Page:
In his new book, Frederick Douglass: Self-Made Man, Timothy Sandefur offers a lively and compelling overview of a complex life.
The Korean-German philosopher Byung-Chul Han is nothing if not enigmatic. Not much is known about him beyond the brief bios accompanying the ever-increasing number of slim volumes of his work being translated into English and the rare interview which he occasionally submits to give. He was born in Seoul in 1959. He briefly practiced metallurgy before moving to Munich in the 80’s to study theology, literature, and philosophy. He’s currently Professor of Philosophy and Cultural Studies at the University of the Arts (UdK) in Berlin. And it might be the cagey wisdom of Han’s Delphic retreat from mainstream celebrity that has largely saved him from the fate of fellow “popular” philosopher Slavoj Zizek, who has been abandoned by the Left now that his gadfly schtick has outworn its ideological usefulness. Instead, Han has been received mostly with polite skepticism. The Guardian has referred to him as “intellectual lodestar” for the New Romantic movement in Germany. The Los Angeles Review of Books embraces Han’s critique of neoliberal control over the individual subject (more on that later), but calls his criticism of pornography “baffling.” In other words, whatever notoriety Han has achieved in American has come in spite of our inability to pigeon-hole his work into the usually limited scope of our current political situation.
The difficulty in categorizing Han or recruiting him for Manichean political use originates in the challenging nature of his ideas themselves. Because his work offers up a critique not just of specific political issues, but of Western technological culture itself, his apparent lack of utility is really his secret strength. And the expectations which he avoids conforming to are often themselves critiqued within his work, giving it a significance much deeper than the “relevance” against which he sets himself.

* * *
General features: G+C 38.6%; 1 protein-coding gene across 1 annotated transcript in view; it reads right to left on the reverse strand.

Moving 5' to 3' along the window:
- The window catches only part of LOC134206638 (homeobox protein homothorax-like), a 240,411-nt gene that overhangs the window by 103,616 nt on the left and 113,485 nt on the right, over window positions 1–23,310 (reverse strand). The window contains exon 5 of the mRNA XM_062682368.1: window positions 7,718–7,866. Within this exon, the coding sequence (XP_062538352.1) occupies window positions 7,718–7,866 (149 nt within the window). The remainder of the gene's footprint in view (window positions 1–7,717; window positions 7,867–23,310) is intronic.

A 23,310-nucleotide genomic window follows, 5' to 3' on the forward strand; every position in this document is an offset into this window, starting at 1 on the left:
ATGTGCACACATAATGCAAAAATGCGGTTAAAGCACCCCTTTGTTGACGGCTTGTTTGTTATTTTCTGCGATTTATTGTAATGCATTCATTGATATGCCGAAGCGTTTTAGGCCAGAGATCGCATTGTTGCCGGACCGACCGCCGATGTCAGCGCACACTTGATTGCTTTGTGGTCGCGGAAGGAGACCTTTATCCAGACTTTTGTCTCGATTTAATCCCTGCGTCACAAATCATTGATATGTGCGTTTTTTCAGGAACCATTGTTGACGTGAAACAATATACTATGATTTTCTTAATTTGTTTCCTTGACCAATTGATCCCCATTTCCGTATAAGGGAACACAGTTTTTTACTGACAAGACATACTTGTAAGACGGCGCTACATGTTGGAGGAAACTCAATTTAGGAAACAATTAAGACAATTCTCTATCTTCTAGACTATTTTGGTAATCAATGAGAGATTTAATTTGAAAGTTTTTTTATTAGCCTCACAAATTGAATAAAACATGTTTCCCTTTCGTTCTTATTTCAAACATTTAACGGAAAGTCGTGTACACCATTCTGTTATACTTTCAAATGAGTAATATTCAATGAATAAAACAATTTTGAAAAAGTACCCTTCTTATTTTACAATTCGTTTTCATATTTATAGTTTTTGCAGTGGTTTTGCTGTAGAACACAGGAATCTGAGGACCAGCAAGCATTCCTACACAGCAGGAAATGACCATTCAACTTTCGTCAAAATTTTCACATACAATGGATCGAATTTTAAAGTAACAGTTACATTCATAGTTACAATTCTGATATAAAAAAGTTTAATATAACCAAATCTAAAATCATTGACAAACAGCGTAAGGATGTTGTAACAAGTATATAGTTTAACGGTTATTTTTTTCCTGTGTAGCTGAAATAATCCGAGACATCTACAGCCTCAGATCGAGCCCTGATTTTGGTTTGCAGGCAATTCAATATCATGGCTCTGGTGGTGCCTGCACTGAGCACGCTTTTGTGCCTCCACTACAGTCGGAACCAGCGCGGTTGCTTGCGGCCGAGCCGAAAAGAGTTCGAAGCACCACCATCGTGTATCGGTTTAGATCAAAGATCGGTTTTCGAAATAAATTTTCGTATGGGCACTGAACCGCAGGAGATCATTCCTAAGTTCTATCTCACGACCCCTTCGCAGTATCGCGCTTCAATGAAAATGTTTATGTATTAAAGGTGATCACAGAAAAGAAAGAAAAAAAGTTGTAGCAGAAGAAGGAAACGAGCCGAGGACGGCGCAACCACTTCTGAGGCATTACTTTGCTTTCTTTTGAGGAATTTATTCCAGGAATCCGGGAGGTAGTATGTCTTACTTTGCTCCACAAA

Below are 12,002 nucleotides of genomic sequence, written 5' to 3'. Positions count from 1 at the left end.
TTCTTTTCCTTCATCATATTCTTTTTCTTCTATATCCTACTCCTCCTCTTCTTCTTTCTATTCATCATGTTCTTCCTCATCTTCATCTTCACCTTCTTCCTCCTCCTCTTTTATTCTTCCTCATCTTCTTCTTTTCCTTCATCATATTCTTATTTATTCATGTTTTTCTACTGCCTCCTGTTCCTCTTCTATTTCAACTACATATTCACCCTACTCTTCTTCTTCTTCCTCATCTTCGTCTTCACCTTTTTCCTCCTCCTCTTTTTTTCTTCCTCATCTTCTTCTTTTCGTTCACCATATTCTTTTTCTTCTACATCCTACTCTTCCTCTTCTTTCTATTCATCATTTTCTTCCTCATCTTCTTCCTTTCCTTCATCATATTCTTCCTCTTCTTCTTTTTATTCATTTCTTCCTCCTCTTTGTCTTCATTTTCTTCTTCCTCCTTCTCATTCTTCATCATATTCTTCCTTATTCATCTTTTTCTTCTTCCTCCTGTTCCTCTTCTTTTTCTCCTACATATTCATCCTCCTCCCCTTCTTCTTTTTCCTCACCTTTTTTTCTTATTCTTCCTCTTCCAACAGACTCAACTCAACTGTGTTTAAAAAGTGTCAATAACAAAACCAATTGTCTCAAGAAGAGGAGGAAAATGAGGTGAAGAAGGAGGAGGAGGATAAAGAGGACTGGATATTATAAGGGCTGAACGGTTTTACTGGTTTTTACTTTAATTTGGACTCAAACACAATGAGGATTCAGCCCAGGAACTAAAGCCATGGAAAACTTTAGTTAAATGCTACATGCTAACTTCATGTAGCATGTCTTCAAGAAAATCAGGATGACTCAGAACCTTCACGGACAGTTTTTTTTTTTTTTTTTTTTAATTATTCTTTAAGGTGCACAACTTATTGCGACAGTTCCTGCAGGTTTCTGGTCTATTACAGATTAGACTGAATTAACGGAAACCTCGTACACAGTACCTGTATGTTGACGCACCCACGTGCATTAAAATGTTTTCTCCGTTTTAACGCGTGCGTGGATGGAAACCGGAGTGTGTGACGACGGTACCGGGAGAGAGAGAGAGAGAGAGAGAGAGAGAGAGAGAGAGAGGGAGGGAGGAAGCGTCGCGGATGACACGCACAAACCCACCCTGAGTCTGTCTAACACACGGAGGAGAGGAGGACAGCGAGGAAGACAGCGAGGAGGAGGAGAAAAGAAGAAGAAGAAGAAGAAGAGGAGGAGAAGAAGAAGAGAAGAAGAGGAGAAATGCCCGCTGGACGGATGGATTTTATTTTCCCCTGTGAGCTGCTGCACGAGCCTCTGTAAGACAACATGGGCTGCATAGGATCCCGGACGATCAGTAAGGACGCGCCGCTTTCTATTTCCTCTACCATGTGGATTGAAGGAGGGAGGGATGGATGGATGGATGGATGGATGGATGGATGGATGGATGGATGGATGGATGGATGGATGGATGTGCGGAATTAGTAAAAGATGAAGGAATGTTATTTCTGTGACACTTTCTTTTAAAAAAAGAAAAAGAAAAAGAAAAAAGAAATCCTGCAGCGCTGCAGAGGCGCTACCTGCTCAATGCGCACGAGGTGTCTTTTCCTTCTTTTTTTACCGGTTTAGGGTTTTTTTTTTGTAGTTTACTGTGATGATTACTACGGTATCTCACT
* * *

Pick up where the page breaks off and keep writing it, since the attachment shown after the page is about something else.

As a Heideggerian, Han is interested in the subjectivity of our experiences in the digitized world. And so, for instance, when he writes about depression or narcissism, he attempts to reconstruct the experience of living in a depressive/narcissistic society from the inside out while occasionally using familiar cultural signposts for orientation along the way. In his book The Transparency Society, he writes that
It is telling that Facebook has consistently refused to introduce a ‘Dislike’ button. The society of positivity avoids negativity in all forms because negativity makes communication stall. The value of communication is measured solely in terms of the quantity of information and the speed of exchange . . . Most importantly, the negativity that rejection entails cannot be exploited economically.